by Leigh Pomeroy
The problem with our news media — whether it's print, TV, radio, internet, whatever — is that it is nearly always focused on the "now". There is very little perspective given to the past, and even less on the future.
I confess that I am an anti
-news junkie. I do read the Mankato Free Press
everyday because I happen to live in Mankato, Minnesota, and I like to keep up with what's going on locally. And I do listen to Minnesota Public Radio
when I'm driving and when I'm cooking dinner. And since I contribute to this blog I stay attuned to certain internet-sourced news, particularly on environment and climate issues.
But I don't watch TV news. Don't have the patience for it.
For information I rely on something very antiquated in our society: They're called books. I love reading books, preferably if they're recently released and have to do with environment, science, economic and political issues. With that said, I am going to give you my three favorite books so far this year.
But first, let me qualify "favorite". For some people, "favorite" implies enjoyable. For me it means "packed with stuff I didn't know before AND well written." Anyway, here they are:
Dark Money by Jane Mayer
There have been numerous reviews on this book, ranging from the "love it!
" to the "hate it!
", depending upon the reviewer's political point of view. But what I like about the book is this: While I had been aware of the Koch influence on politics, I had never been acquainted with the exact details, only bits and pieces, and those too often came from sources that were avowedly anti-Koch.
What Mayer lays out in the book is a detailed history of the Kochs' dealings so that the reader might draw his or her own conclusion. Further, she doesn't paint the Kochs as bad, per se, but rather details what their companies and various so-called nonprofits do to put forward their libertarian vision, the vast majority of which is quite legal. Her indictment is as much one of our political system than of the Kochs themselves. She doesn't pound the reader with anti-Koch rhetoric, but rather lays out the details and lets the reader decide.
I have a friend, an emeritus professor of physics, who said that after reading each chapter he had to take a three-day break before reading the next one, the book made him so angry. Enough said.
Lab Girl by Hope Jahren
I first read about Hope Jahren
while leafing thru TIME magazine's Most Influential People
in 2016. This immediately led me to her book, Lab Girl
, which was not only packed with information pursuant to my interests but entertaining and exceedingly well-written as well. On top of that, Jahren was born and raised in Austin, Minnesota, about an hour south of Mankato. (In the book, she describes the town but does not mention it by name. Interesting.) I have since recommended this book to all my scientist friends, both young and old, and particularly stressed it to young women either studying or working in the sciences.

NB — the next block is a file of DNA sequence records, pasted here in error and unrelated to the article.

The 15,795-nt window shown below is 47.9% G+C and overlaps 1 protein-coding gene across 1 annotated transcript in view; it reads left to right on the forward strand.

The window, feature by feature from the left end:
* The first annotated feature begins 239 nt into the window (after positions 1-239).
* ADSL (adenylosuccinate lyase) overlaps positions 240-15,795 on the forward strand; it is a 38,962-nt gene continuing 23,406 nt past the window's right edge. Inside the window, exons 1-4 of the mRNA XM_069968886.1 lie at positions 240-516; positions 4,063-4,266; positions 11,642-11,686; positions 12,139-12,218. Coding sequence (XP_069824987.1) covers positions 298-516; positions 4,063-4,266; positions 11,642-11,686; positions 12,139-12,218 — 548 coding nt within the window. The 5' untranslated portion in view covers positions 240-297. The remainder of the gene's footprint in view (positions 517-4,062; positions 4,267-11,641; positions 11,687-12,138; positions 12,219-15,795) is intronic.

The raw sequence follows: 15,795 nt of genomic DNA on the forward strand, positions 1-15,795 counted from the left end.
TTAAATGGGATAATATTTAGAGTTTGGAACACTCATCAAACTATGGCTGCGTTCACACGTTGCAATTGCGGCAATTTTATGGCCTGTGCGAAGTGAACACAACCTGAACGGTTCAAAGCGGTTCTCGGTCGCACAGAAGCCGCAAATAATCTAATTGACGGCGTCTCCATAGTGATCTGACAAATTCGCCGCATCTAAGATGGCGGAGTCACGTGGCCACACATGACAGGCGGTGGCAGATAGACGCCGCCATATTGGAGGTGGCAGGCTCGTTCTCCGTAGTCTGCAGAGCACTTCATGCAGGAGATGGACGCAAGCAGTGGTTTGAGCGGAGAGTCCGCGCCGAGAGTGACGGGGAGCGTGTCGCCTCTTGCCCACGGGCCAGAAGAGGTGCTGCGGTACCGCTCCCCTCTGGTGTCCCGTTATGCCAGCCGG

In the media Jahren has been portrayed as a campaigner for women scientists and against the old-boy network in the sciences. But the book is more of a treatise on her love of science, of friendship and commitment, and of her own personal challenges apart from gender bias in the academic world. The chapter on her pregnancy and giving birth will tear your heart out, but other chapters will have you laughing out loud. How many books, fiction or nonfiction, can do those things?
Tipping Point for Planet Earth by Anthony D. Barnosky & Elizabeth A. Hadly
Also titled End Game: Tipping Point for Planet Earth?
, depending whether one has the U.S. or U.K. edition, this is an overall compendium of all the reasons we should be afraid … very afraid … of the havoc humankind is wreaking on the planet. Other books have covered biological tipping points (e.g., The Sixth Extinction
by Elizabeth Kolbert) and climate tipping points (e.g., Storms of My Grandchildren
by James Hansen), but Tipping Point
puts these together — plus population, food, water, pollution, disease, war and hyper-consumerism) — all in one volume updated to 2015. And what they cover is all scary shit indeed.
The lessons of the book are twofold: First, tipping points are not new to Planet Earth. There have been many throughout time, which the authors, as researchers in paleoecology, put forward in the book.
The second lesson is that since humanity has brought on the threat of the tipping points facing us today, it is up to humankind to hopefully eliminate the possibility of those tipping points. In other words, while we probably can't do anything about the eventuality of an asteroid crashing into the earth, as one did 66 million years ago leading to the extinction of three-quarters of all species, we can
do something about overpopulation and climate change.
None of these books are what one might call light reading. But it's important for those of us who are baby boomers to understand the legacy of how we are leaving earth. It may not be our fault that the homo sapiens
population has nearly tripled in our lifetimes, nor is it perhaps our fault that we have pursued the highly material-focused lifestyles that most of us have led. Quite simply, until now, most of us didn't know any better.
But now many of us have come to realize that our comfortable lifestyles have come with costs, and that most of those costs are going to be put off on our children and their children. Is this fair? Or even logical?
Reading books is not yet acting, but at least it's educating and not
focusing on "all Trump, all the time." That's at least a good first step.